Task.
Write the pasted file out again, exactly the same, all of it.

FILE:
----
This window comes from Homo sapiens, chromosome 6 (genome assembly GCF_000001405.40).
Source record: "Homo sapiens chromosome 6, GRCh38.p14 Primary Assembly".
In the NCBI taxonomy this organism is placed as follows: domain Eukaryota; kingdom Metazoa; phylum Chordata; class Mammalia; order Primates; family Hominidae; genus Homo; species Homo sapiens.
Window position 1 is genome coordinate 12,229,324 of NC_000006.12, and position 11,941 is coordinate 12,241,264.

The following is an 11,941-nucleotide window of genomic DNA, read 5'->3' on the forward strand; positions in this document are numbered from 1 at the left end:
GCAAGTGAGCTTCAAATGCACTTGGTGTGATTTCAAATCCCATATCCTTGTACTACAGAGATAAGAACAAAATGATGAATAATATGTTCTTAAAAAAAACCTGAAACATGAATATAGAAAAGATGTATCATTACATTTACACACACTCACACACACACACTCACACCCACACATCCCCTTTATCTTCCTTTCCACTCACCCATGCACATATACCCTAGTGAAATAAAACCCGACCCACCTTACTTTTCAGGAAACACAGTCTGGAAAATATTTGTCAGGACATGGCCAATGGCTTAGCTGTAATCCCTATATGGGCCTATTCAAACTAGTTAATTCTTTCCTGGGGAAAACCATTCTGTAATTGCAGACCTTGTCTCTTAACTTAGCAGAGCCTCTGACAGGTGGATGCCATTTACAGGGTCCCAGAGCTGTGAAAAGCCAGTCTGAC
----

This window comes from Homo sapiens, chromosome 6 (genome assembly GCF_000001405.40).
Source record: "Homo sapiens chromosome 6, GRCh38.p14 Primary Assembly".
In the NCBI taxonomy this organism is placed as follows: domain Eukaryota; kingdom Metazoa; phylum Chordata; class Mammalia; order Primates; family Hominidae; genus Homo; species Homo sapiens.
Window position 1 is genome coordinate 12,229,324 of NC_000006.12, and position 11,941 is coordinate 12,241,264.

The following is an 11,941-nucleotide window of genomic DNA, read 5'->3' on the forward strand; positions in this document are numbered from 1 at the left end:
GCAAGTGAGCTTCAAATGCACTTGGTGTGATTTCAAATCCCATATCCTTGTACTACAGAGATAAGAACAAAATGATGAATAATATGTTCTTAAAAAAAACCTGAAACATGAATATAGAAAAGATGTATCATTACATTTACACACACTCACACACACACACTCACACCCACACATCCCCTTTATCTTCCTTTCCACTCACCCATGCACATATACCCTAGTGAAATAAAACCCGACCCACCTTACTTTTCAGGAAACACAGTCTGGAAAATATTTGTCAGGACATGGCCAATGGCTTAGCTGTAATCCCTATATGGGCCTATTCAAACTAGTTAATTCTTTCCTGGGGAAAACCATTCTGTAATTGCAGACCTTGTCTCTTAACTTAGCAGAGCCTCTGACAGGTGGATGCCATTTACAGGGTCCCAGAGCTGTGAAAAGCCAGTCTGAC